Microprocessor Makers AMD and Intel Revenues Continue to FallBy Jessica Davis | Posted 2009-01-23 Email Print
Microprocessor maker AMD reported lower than expected revenues and earnings, a week after rival Intel delivered similarly disappointing performance. The decline was blamed on PC makers looking to burn through inventory as end-demand deteriorates.
Chipmaker Advanced Micro Devices (NYSE: AMD) reported lower than expected revenues and earnings this week, following a similar performance reported by larger rival Intel (NASDAQ: INTC) last week.
AMD CEO Dirk Meyer told analysts that much of the decline could be attributed to computer makers looking to reduce their microprocessor inventories in anticipation of lower demand.
AMD's Q4 revenue fell to $1.16 billion from the $1.74 billion in the same period a year ago. AMD reported a Q4 loss of $1.53 billion or $2.34 per share compared to a loss of $1.77 billion or $3.06 per share in the same quarter a year ago. Excluding special items, the loss would have been $418 million.
In a report issued following AMD's analyst call, FBR Research writes: "AMD's operational and financial execution continue to be poor, in our view, with the firm burning a significant $245 million of cash and writing off a whopping $227 million of inventory in 4Q."
Last week Intel reported Q4 revenue of $8.2 billion, down 23 percent from the same period a year ago, and net income of $234 million down 90 percent from the same period a year ago. Earnings per share of 4 cents marked a decline of 89 percent from the same period a year ago.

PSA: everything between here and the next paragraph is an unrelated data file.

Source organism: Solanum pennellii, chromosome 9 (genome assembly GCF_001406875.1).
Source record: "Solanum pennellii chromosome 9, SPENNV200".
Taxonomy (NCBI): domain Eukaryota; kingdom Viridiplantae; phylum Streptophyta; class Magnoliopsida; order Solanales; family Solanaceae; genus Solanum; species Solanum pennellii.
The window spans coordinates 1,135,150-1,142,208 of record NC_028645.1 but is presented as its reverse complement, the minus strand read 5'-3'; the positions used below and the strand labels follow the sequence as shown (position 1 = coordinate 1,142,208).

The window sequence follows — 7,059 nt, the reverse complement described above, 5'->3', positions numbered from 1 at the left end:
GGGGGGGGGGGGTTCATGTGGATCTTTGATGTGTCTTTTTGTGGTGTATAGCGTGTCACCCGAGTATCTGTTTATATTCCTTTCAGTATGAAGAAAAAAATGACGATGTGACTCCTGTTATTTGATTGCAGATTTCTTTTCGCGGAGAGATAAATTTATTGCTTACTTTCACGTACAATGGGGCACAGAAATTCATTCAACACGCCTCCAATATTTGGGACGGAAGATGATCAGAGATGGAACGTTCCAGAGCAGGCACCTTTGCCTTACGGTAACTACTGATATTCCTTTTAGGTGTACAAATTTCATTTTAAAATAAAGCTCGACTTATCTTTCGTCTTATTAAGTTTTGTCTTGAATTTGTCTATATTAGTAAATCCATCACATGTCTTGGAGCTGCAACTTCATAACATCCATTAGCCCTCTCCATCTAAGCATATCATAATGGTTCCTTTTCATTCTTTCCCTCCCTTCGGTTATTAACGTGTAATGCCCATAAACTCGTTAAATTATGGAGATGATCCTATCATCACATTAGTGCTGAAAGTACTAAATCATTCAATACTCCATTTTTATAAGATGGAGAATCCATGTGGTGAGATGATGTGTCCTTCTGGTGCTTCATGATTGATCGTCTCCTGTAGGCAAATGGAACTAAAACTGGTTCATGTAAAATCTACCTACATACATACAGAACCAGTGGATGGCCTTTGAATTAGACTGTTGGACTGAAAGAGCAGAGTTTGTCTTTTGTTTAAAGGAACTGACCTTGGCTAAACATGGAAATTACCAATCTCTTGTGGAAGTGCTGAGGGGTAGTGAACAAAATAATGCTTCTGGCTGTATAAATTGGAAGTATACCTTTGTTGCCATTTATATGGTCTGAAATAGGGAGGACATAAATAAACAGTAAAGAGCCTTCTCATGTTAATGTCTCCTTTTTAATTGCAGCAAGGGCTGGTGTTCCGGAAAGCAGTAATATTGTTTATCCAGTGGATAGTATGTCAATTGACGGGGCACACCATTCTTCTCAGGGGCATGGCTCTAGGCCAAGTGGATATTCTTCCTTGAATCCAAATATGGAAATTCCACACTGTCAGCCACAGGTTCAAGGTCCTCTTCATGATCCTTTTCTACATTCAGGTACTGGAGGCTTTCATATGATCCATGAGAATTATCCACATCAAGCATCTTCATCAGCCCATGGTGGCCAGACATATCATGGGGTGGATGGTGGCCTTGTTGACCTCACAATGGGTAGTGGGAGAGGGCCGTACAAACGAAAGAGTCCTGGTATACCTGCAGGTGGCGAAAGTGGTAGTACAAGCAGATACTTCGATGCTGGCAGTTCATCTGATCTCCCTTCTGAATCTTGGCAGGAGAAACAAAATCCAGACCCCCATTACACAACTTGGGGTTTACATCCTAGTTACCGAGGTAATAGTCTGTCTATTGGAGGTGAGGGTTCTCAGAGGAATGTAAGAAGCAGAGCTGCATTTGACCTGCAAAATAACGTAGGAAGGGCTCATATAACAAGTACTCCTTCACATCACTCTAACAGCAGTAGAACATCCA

A slackening off of microprocessor sales can lag a slackening off of PC sales as PC makers react to a drop in demand by reducing their inventories of microprocessors on hand, waiting for that inventory to turn before ordering more. That can deal double the blow to microprocessor makers. In an interview with Channel Insider this week about Avnet's own earnings, Avnet COO Rick Hamada noted that Technology Solutions sales at Avnet started to dip in the second calendar quarter of 2008, but the Electronics Marketing business stayed steady until Q4 when it experienced a dramatic drop.
FBR Research also attributs Intel's falling numbers to "further end-demand deterioration and inventory impacts, as OEM and distributor customers lower component and finished good inventories."
On PC demand the analyst firm says: "Our most recent PC channel checks from January 13 showed Q4 PC builds fell 13 percent sequentially, while Q1 PC builds were set to fall 27 percent sequentially."
Separately, Intel announced that Chairman Craig Barrett plans to retire in May.